A diagnosis of breast cancer affects women in many ways. You may feel as if your life has been turned upside down and immediately have so many thoughts and emotions rush over you. Adjusting to that diagnosis can be difficult as you are forced to cope with the physical, emotional, social, and financial effects of cancer and its treatment. Once the initial shock wears off, the process of making changes begins. Some things in your life may have to be rearranged as you start treatment. The symptoms and side effects may take a toll your body physically and emotionally and you will be forced to adjust to all the new issues that cancer brings.
A diagnosis of breast cancer can bring varying levels of emotional distress for women and some may experience more emotional distress than others. Common emotions expressed are sadness, anger, grief, worry, fear, guilt, stress, loneliness, anxiousness, hopelessness, and helplessness. Leaning on your support system can be helpful when adjusting to these emotions. Whether it be from family or friends, support groups, professional counselors, religious groups, your cancer health care team, or others, everyone can benefit from help and support when adjusting to an unplanned event such as having cancer. Still, coping with your emotions may be difficult and you may need to find new ways to cope during this time. Some effective coping strategies when adjusting to cancer are relaxation and meditation, setting personal goals and reviewing priorities, spiritual health through prayer and faith, and maintaining a healthy lifestyle through diet and exercise.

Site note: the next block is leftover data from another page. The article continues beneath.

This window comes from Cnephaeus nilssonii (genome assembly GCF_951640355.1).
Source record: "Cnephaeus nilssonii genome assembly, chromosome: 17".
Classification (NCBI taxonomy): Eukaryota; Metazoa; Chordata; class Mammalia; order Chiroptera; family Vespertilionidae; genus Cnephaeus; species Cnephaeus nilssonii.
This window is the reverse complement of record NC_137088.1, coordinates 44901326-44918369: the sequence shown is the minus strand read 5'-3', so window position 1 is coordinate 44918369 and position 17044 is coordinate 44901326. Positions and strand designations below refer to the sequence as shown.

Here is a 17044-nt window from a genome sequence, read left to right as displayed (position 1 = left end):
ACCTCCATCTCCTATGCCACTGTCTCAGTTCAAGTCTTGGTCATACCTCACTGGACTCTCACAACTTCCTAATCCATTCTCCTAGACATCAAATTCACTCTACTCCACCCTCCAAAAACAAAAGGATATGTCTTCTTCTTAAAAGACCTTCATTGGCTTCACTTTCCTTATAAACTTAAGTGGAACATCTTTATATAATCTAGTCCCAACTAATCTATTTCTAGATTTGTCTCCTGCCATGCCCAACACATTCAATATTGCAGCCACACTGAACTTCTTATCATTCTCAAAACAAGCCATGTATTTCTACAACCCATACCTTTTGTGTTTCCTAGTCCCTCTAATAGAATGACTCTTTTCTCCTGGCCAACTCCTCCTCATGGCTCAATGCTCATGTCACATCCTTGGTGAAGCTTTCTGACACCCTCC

Adjusting to the physical changes can also be challenging during treatment for breast cancer and you may be able to utilize some of the same coping skills to help adjust to them. Common physical changes are hair loss, weight changes, scars, skin changes, pain, and fatigue. Some of these physical changes are temporary while others may last longer. Either way, your looks may be a big concern during or after treatment and body image issues may develop. Identifying the right coping skills will help you adjust to these changes.
It can seem overwhelming at first but knowing what to expect may help you feel more at ease. Asking questions and talking to your healthcare team can help you get the information you need and help your treatment team refer you to the appropriate resources. Having a support person with you at appointments can be very helpful. This person can help by listening, taking notes, and asking questions. Being informed will help you to understand your cancer and know what the treatments and potential side effects may be.
There are many ways to help you cope with breast cancer and the many changes to your life that may arise during your treatments. Every person copes with distress differently and will have to find what works best for them to facilitate a healthy adjustment. Developing coping skills will help you feel prepared to deal with the various stressors brought on by cancer and can be utilized before, during, and after treatment.
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